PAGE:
Maximizing Your Forefoot Running Form: Lean Forward

One sure way to weaponize your forefoot running mechanics is to lean slightly forward because it may help you sustain faster running speeds more economically, and safely! 

Research in the journal Biomechanics found that faster, more economical runners had one consistent common denomination: they all maintained a forward lean.

The researchers found that forward learning during running drew in the landing foot to land closer to the center of mass (upper body) which in turn allowed the center of mass to move farther ahead more quickly as compared with an upright body posture which produced a longer brake force duration period and was more straining on the knee. What is more, the researchers found that forward leaning during running not only effectively shaved down the brake force, but also reduced propulsion forces which resulted in less mechanical work and muscle power to thrust the body forward. This also expended less metabolic energy.

Maximizing Your Forefoot Running Form: Lean Forward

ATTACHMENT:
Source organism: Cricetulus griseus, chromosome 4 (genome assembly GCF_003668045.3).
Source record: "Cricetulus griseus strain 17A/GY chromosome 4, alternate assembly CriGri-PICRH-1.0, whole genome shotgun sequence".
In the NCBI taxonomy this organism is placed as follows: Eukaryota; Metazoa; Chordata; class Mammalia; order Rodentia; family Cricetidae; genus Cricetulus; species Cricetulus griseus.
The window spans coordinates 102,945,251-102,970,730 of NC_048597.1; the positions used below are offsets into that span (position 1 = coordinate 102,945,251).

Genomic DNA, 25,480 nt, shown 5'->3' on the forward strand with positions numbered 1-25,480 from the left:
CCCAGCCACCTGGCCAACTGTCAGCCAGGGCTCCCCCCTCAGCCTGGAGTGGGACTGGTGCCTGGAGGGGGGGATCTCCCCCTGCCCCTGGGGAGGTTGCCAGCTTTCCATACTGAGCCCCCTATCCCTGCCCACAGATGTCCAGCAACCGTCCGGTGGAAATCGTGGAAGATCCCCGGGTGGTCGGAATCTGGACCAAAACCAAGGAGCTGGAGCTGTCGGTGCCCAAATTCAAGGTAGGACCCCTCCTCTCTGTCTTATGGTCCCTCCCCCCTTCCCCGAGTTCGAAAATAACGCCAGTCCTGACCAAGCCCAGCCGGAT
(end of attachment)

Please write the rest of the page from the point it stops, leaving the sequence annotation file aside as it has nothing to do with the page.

Leaning forward during running seems to be the grease that keeps you going smoother and more economically. Leaning slightly forward when running was found to be a big part in bringing initial foot strike position closer to the body and moves the center of mass (upper body) farther forward before toe-off occurs. This may cause the muscles to perform less mechanical work during the propulsive phase and may expend less metabolic energy, especially at faster running velocities.

These findings add new weight to the growing idea that to improve your running economy while maximizing the benefit of running with a forefoot strike, leaning slightly forward may have a strong positive effect on producing smoother strides with reduced energy costs. However, a forefoot strike during running is only very effective if used properly! Here’s a video showing a proper forefoot strike and the functional relevance as this movement path of the foot. 


Krugler F and Janshen L. Body position determines propulsive forces in accelerated running. J Biomech, 2010;43:343-348.

Bretta Riches

"I believe the forefoot strike is the engine of endurance running..."

BSc Neurobiology; MSc Biomechanics candidate, ultra minimalist runner & founder of RunForefoot. I was a heel striker, always injured. I was inspired by the great Tirunesh Dibaba to try forefoot running. Now, I'm injury free. This is why I launched Run Forefoot, to advocate the health & performance benefits of forefoot running and to raise awareness on the dangers of heel striking, because the world needs to know.
Bretta Riches

P.S. Don't forget to check out the Run Forefoot Facebook Page, it's a terrific place to ask questions about forefoot running, barefoot running and injury. I'm always happy to help!